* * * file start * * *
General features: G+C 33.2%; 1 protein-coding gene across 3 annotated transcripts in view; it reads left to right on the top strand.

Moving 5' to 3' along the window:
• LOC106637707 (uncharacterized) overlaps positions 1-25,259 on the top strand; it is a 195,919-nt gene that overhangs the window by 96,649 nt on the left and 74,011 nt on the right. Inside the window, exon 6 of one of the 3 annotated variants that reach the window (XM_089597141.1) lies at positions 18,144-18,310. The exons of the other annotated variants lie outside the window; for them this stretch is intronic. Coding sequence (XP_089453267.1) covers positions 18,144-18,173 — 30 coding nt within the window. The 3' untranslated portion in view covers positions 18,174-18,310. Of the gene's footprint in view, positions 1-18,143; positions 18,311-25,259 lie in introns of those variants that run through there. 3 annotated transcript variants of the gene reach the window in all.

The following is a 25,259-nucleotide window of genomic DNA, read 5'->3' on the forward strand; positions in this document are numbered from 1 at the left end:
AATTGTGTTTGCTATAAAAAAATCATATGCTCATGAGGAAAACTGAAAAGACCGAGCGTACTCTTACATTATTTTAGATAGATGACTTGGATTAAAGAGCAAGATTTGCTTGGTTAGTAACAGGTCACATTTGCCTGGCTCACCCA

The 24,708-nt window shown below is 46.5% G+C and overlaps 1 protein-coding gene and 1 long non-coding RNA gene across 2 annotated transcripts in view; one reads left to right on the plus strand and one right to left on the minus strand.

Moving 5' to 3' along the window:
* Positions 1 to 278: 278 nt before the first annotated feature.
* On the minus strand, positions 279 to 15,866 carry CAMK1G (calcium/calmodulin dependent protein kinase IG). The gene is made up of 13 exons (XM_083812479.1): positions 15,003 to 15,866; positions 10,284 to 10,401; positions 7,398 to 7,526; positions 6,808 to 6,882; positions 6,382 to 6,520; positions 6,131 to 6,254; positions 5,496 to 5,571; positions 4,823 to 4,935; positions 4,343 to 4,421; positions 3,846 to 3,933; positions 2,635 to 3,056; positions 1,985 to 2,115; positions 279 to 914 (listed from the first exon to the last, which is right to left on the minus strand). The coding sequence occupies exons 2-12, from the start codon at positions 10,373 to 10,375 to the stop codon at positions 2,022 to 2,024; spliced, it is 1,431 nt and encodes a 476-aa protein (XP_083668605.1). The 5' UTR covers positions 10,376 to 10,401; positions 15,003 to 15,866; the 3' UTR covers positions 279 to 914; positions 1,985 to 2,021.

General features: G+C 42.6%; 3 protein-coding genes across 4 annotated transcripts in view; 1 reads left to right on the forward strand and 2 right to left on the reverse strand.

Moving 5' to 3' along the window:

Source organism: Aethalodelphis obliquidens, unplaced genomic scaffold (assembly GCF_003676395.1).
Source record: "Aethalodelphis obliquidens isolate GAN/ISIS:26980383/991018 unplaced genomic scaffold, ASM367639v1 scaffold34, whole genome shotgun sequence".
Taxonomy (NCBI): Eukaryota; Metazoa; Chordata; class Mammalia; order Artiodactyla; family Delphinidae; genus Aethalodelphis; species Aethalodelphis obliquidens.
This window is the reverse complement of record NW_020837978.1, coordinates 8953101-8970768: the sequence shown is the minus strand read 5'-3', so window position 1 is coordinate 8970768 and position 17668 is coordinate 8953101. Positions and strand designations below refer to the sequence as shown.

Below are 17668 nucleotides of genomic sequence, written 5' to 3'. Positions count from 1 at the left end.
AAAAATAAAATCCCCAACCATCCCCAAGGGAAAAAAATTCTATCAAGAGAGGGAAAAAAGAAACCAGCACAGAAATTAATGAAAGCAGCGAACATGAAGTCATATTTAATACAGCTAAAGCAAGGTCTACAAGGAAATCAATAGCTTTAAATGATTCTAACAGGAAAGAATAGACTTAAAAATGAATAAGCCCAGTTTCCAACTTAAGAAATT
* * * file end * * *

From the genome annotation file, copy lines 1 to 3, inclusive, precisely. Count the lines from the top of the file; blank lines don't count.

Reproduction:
General features: G+C 33.2%; 1 protein-coding gene across 3 annotated transcripts in view; it reads left to right on the top strand.

Moving 5' to 3' along the window:
• LOC106637707 (uncharacterized) overlaps positions 1-25,259 on the top strand; it is a 195,919-nt gene that overhangs the window by 96,649 nt on the left and 74,011 nt on the right. Inside the window, exon 6 of one of the 3 annotated variants that reach the window (XM_089597141.1) lies at positions 18,144-18,310. The exons of the other annotated variants lie outside the window; for them this stretch is intronic. Coding sequence (XP_089453267.1) covers positions 18,144-18,173 — 30 coding nt within the window. The 3' untranslated portion in view covers positions 18,174-18,310. Of the gene's footprint in view, positions 1-18,143; positions 18,311-25,259 lie in introns of those variants that run through there. 3 annotated transcript variants of the gene reach the window in all.